But there is even more of a burning platform for reform: successive cases at the European Court of Justice have ruled that the UK’s old rules were in breach of EU law. They cannot carry on as is as they are illegal.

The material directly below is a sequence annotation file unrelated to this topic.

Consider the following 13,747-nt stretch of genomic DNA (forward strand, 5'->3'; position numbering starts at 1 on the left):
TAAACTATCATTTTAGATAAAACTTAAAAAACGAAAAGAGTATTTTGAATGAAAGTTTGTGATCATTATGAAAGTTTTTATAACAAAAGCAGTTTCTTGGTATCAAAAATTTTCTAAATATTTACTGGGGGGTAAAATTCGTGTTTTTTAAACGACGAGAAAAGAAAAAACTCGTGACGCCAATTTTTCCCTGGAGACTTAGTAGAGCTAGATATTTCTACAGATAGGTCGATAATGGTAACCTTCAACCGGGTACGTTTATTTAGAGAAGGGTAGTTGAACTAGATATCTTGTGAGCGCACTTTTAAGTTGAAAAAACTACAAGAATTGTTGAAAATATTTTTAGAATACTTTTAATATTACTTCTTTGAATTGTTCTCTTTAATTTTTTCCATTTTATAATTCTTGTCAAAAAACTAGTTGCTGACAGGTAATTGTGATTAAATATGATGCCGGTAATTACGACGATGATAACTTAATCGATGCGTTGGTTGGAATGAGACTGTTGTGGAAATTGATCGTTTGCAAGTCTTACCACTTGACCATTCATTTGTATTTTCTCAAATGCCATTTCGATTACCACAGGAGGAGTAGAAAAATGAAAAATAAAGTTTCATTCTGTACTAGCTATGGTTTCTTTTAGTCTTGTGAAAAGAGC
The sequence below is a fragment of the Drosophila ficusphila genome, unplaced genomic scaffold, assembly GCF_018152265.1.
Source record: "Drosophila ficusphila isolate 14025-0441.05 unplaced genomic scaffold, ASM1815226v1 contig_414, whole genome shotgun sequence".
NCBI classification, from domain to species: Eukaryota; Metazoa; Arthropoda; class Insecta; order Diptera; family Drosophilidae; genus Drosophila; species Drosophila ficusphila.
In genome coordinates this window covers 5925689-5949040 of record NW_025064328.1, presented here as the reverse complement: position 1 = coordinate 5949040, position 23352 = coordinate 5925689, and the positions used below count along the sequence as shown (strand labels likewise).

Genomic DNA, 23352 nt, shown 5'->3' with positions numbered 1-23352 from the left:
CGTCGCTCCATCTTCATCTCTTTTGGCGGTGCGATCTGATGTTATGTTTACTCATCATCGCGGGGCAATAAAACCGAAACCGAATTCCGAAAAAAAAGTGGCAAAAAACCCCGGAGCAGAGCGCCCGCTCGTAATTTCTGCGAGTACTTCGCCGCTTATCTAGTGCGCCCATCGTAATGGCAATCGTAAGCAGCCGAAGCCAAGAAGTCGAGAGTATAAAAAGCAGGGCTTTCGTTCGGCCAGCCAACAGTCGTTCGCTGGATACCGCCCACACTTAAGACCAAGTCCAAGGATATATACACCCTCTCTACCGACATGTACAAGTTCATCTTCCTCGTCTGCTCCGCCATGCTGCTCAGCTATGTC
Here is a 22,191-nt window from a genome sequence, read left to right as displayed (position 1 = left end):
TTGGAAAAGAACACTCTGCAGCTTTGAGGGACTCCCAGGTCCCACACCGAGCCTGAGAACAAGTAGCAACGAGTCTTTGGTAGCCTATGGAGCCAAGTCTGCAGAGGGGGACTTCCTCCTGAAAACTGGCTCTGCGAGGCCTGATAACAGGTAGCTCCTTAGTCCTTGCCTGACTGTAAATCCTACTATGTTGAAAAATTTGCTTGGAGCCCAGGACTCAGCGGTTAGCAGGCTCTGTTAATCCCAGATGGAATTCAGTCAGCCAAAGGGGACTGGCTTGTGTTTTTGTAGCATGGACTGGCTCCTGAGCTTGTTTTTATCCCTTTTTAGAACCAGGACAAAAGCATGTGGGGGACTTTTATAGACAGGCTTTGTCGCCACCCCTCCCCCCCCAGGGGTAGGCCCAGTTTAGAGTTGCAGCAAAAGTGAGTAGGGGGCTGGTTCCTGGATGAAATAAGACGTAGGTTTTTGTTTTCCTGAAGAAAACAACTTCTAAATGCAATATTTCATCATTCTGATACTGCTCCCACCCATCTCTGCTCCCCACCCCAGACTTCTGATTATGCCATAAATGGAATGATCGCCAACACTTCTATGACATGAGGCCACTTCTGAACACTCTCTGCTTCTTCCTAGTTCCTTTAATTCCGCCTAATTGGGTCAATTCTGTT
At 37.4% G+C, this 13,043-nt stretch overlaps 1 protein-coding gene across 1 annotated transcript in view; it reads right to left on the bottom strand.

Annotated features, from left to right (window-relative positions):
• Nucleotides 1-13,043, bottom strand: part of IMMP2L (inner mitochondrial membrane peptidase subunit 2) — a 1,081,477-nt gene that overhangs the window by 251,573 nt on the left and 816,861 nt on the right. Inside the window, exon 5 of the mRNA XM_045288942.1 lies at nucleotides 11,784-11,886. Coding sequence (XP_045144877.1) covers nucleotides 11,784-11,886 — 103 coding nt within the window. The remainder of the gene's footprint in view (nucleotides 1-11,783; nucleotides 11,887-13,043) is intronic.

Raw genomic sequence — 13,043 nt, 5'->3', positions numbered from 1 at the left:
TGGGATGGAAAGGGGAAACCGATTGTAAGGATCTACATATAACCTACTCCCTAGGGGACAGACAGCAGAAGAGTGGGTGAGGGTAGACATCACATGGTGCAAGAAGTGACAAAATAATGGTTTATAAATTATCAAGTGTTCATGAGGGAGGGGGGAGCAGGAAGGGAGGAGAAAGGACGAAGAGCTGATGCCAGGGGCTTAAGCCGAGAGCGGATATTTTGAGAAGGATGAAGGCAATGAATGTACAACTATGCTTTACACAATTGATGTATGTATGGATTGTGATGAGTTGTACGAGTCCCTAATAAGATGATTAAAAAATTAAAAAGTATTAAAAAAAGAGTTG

Now what is the relevance of the CFC regime to developing countries? Well, if anything it is exactly the opposite of what Action Aid are saying. The CFC rules at present don’t just target what you or I might regard as a tax haven, they seek to tax profits legitimately earned in *any* foreign subsidiary of a UK company, including those in developing countries. Indeed they disproportionately affect developing countries as they typically don’t apply to developed countries in North America and Western Europe, where tax rates are relatively high and various exemptions from the CFC rules apply. But let’s take an example: if a multinational wants to set up a regional headquarters for Africa in Jo’burg (a very common expreience) then the current CFC rules can very easily apply to apply UK tax to those activities (and indeed ‘taint’) the local trading activities of the South African company. Whereas if they run the regional operations from London (less efficient in operational terms) it costs them less tax. So there’s a disincentive to build operations and activity in South Africa. What’s more, if they buy a local company with local brands and want to expand that business, throughout Africa, they’ll be penalised for owning those brands in South Africa rather than bringing them to the UK.